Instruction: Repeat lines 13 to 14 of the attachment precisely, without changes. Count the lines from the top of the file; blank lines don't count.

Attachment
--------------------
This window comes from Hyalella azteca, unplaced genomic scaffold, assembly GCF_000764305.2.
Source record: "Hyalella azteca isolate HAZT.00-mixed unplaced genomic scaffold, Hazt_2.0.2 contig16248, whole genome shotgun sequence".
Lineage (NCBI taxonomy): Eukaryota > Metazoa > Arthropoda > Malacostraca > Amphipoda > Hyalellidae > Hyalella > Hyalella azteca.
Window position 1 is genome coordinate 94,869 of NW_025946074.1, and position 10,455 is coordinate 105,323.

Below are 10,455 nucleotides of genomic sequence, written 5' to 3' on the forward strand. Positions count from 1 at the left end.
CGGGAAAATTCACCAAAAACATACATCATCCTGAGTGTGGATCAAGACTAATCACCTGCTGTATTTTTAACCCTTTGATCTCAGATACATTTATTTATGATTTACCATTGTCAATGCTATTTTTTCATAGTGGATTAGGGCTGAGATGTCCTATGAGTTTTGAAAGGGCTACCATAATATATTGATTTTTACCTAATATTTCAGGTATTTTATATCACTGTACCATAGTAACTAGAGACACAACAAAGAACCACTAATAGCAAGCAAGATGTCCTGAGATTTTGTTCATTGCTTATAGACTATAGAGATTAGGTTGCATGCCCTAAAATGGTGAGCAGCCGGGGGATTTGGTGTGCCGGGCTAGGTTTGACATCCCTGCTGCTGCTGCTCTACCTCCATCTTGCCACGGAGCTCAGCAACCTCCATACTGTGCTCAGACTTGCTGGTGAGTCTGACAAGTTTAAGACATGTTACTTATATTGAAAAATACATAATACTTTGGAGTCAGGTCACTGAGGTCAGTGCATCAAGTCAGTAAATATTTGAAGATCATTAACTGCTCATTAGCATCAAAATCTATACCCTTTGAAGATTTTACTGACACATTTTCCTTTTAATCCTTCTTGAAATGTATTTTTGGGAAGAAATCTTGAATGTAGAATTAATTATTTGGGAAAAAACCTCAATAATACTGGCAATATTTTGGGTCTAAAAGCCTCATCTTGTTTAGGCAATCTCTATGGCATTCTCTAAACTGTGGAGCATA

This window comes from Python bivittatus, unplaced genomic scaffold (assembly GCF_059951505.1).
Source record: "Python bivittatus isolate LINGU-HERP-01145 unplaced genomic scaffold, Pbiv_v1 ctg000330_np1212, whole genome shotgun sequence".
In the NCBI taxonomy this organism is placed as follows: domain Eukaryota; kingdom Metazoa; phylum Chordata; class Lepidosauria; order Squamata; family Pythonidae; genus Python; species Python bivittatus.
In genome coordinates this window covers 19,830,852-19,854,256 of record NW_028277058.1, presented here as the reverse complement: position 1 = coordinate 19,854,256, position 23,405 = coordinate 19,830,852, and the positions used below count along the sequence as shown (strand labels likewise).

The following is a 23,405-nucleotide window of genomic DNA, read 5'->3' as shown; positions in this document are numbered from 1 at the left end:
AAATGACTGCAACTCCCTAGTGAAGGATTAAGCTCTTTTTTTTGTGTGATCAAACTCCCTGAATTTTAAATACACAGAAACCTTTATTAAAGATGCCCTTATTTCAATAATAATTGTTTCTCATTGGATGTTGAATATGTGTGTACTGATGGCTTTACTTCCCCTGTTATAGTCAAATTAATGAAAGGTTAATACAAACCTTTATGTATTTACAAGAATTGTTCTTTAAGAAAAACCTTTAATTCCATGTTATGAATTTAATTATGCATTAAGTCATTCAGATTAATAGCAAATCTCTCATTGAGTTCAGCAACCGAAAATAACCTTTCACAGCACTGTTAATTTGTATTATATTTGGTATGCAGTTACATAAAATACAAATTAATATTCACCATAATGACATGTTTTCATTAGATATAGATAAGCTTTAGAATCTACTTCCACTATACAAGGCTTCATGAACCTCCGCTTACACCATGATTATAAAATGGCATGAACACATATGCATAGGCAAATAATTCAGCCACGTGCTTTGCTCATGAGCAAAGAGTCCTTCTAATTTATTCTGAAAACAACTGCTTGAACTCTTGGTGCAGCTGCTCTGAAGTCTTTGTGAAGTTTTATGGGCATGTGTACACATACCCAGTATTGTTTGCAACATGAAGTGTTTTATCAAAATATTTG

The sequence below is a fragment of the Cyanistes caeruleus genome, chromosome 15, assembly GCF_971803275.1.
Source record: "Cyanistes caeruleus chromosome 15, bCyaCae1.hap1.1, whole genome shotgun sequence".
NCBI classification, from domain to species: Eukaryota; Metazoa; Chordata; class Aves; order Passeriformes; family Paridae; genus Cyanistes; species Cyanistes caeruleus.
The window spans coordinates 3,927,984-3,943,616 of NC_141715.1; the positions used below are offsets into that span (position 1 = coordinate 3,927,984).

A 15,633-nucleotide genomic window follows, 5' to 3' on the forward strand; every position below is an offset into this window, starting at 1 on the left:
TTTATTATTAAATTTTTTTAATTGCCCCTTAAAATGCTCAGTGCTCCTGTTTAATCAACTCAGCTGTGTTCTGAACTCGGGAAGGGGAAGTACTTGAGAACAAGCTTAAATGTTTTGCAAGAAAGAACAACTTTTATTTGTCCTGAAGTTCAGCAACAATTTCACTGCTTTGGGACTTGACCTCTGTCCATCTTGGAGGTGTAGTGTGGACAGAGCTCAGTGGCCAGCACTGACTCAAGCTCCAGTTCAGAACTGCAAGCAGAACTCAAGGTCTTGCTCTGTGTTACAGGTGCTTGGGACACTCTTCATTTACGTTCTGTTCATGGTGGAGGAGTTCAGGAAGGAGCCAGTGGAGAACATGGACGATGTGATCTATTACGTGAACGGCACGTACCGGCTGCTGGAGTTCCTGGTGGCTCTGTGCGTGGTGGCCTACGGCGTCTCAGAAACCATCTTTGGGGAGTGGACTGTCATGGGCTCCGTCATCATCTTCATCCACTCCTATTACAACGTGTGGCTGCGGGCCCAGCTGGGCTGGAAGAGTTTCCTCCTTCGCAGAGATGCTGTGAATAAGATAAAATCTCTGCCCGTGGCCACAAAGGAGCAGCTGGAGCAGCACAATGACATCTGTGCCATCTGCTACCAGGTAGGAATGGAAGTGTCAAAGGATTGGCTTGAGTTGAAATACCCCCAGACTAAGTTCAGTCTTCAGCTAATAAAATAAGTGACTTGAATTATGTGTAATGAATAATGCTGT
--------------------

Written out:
The sequence below is a fragment of the Cyanistes caeruleus genome, chromosome 15, assembly GCF_971803275.1.
Source record: "Cyanistes caeruleus chromosome 15, bCyaCae1.hap1.1, whole genome shotgun sequence".